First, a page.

Recorded 1996 in Stoffwechsel, Mannheim, Kurpfalz. This talk was recorded during the time Terence McKenna and Sheldon Rocklin were filming the documentary for Mystic Fire, which was originally titled "Coincidencia Oppositorum: A Union of Opposites": http://www.mysticfire.com/ntsc/projects/coinc.htm
Terence McKennaâs legendary speech on Friedrich V Elector Palatine, the later Winterking of Prag & Bohemia, and Elisabeth, the first âQueen of heartsâ, their life in the castles of Heidelberg, Prague & elsewhere, and their âbohemianâ scene of Shamans, Alchemists, Freaks, Psychonauts & the Great Spirit of descent.
Terence McKenna - The Alchemical Dream: Rebirth of the Great Work
- http://www.sacredmysteries.com/public/147.cfm (Buy the DVD) - http://video.google.com/videoplay?docid=-1594923458222660515 (Watch the entire documentary)
In The Alchemical Dream, a film produced by Sacred Mysteries and directed by Sheldon Rochlin, visionary author and counterculture luminary Terence McKenna relates some of the curious history of European alchemy, and the attempted creation of a religious utopia based on alchemical principles. Dressed as the famed Hermetic magician John Dee, McKenna strolls wistfully through the crumbling ruins and sweeping castle vistas of Eastern Europe discussing the lost secrets of alchemy. He gives us a tour of the last remaining alchemical laboratory in Heidelberg, and tells a fascinating story of political intrigue and bohemian experimentation in the 16th century.
The alchemists were after what McKenna describes as a âmagical theory of nature.â They used precise and calculated methods that would pave the way for the future intellectual development of some important sciences such as chemistry, biology, phenomenology, and psychology. Their intention was to transform the human spirit and the physical body itself into something divine and wholly other, something resembling the odd and spectacular alchemical art of the time. They experimented with myriad combinations of special chemicals, magical formulas, and complex distillation processes designed to produce the fabled âphilosopher's stoneâ: a metaphorical goal which can be read in many ways. In essence, the alchemists were trying to bring heaven down to earth by merging spiritual mysticism with the physiological exploration of alchemical mixtures.
According to McKenna, the group of European alchemists who centered around John Dee and the British court of Queen Elizabeth I in the late 1500's believed that the spiritual philosophy of alchemy was so profound and full of potential that it should be embraced as the popular religious paradigm of the day. The Christian preacher Martin Luther had started a Protestant reformation in 1517 with the 95 Theses and now, a century later, Dee felt that the world was ready for an alchemical reformation. With this idea of a religious reformation in mind, Dee and a group of court alchemists traveled to the palace of King Frederick V of Bohemia in 1618 with the intention of establishing a new alchemical kingdom.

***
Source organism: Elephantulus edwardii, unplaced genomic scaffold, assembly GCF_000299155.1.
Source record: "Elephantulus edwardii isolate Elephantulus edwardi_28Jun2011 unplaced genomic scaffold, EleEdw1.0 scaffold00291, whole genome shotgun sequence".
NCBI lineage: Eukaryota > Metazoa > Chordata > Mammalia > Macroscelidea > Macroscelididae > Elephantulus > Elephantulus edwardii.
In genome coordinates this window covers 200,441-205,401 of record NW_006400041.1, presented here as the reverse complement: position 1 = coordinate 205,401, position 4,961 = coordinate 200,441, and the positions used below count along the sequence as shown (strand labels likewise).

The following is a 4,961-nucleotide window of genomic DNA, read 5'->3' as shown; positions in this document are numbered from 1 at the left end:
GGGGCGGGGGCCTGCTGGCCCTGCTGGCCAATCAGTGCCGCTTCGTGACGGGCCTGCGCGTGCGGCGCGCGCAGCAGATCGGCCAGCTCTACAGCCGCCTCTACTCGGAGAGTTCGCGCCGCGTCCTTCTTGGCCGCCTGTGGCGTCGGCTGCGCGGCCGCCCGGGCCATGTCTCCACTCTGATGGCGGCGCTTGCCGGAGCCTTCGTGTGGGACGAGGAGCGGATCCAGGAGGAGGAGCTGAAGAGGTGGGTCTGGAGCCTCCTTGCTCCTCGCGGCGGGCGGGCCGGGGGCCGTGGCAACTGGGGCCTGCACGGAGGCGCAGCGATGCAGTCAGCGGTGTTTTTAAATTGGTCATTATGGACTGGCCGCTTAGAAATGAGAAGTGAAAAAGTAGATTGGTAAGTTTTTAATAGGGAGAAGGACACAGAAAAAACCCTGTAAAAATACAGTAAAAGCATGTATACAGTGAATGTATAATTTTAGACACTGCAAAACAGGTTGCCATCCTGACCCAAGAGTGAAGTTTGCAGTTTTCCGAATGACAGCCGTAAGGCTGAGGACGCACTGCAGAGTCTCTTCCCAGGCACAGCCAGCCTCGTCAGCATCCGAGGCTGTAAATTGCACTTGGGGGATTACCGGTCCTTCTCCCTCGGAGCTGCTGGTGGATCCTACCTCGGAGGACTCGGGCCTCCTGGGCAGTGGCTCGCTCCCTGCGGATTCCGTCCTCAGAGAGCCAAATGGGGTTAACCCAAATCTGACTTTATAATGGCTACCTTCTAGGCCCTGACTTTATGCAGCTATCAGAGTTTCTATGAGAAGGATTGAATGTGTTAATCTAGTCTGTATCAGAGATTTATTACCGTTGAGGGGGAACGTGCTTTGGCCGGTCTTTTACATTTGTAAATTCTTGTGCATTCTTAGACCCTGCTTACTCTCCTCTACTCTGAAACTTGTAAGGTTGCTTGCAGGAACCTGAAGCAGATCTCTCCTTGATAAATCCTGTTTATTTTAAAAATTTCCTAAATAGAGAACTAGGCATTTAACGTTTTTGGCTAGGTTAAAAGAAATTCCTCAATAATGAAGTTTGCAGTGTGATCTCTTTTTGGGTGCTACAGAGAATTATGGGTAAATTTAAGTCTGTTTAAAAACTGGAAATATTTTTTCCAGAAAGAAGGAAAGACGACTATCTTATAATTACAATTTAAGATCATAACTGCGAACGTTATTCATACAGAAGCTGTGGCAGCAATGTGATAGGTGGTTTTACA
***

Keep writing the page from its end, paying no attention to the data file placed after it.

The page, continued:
This alchemical dream lasted for about a year before the Austrian dynasty of the Hapsburg family got wind of the reformation plan and disapproved of Frederick's kingship, quickly dispatching an army to lay siege to the kingdom of Bohemia and Frederick's court. After a brief period of fighting Frederick was defeated at the Battle of the White Mountain on November 8th, 1620, and the Bohemian hopes of establishing an alchemical religious state were destroyed. While the bulk of alchemical knowledge was lost to Western civilization after this time, the intellectual threads of this esoteric philosophy can still be found in the modern world.
As McKenna points out, this attempted reformation was not entirely dissimilar to what happened in the social climate of America in the 1960's with the re-introduction of sacred plants into Western culture and the social upheaval that occurred simultaneously. McKenna describes the drug revival of the 60's as a sort of âfailed alchemyâ whose ideal was to transform the human spirit, but wound up as a splintered and marginalized movement, similar to alchemy. However, although alchemy was lost to Western civilization for a few centuries, some of the basic ideas can still be found scattered here and there in some esoteric religious practices, mystical writings, transpersonal psychology and art history books: themes of creativity, diversity, synchronicity, unions of opposites, and personal psycho-spiritual exploration which were all an essential part of the alchemical endeavor.
So while the dream of European alchemy may have apparently died in the 16th century, the underlying motivation of the alchemists â a desire for innovative and genuine spiritual experience â is a fundamental human characteristic that can be traced through many different cultures and time periods. As an example of this, at the end of The Alchemical Dream, McKenna makes an interesting historical footnote about a young solider named Rene Descartes who was part of the invading Hapsburg army which defeated the Bohemian kingdom. Shortly after this time, Descartes was visited in a dream by an angelic apparition who instructed him with a piece of advice which would fundamentally alter our world. The angel said to him, âThe conquest of nature is to be achieved through measures and numbers.â Descartes would go on to become one of the most influential scientists and philosophers of his day. For McKenna, this is a perfect example of how the spirit of alchemy (the spirit of inner human creativity) will continuously reappear at opportune moments and direct the course of human events in mysterious